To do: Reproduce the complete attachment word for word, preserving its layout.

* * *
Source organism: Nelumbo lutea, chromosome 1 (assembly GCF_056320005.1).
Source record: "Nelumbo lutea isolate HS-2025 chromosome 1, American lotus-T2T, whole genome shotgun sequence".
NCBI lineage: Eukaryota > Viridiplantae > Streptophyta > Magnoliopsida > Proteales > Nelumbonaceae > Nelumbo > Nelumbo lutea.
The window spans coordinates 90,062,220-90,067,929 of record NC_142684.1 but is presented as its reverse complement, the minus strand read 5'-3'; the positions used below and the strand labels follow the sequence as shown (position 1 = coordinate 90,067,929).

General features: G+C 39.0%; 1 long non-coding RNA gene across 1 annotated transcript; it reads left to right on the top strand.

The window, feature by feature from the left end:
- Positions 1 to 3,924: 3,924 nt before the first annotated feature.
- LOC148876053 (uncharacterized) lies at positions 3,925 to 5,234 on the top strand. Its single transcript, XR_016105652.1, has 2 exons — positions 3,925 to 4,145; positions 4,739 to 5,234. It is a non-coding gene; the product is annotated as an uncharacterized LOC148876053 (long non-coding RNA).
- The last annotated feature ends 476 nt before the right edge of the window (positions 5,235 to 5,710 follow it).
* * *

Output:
Source organism: Nelumbo lutea, chromosome 1 (assembly GCF_056320005.1).
Source record: "Nelumbo lutea isolate HS-2025 chromosome 1, American lotus-T2T, whole genome shotgun sequence".
NCBI lineage: Eukaryota > Viridiplantae > Streptophyta > Magnoliopsida > Proteales > Nelumbonaceae > Nelumbo > Nelumbo lutea.
The window spans coordinates 90,062,220-90,067,929 of record NC_142684.1 but is presented as its reverse complement, the minus strand read 5'-3'; the positions used below and the strand labels follow the sequence as shown (position 1 = coordinate 90,067,929).

General features: G+C 39.0%; 1 long non-coding RNA gene across 1 annotated transcript; it reads left to right on the top strand.

The window, feature by feature from the left end:
- Positions 1 to 3,924: 3,924 nt before the first annotated feature.
- LOC148876053 (uncharacterized) lies at positions 3,925 to 5,234 on the top strand. Its single transcript, XR_016105652.1, has 2 exons — positions 3,925 to 4,145; positions 4,739 to 5,234. It is a non-coding gene; the product is annotated as an uncharacterized LOC148876053 (long non-coding RNA).
- The last annotated feature ends 476 nt before the right edge of the window (positions 5,235 to 5,710 follow it).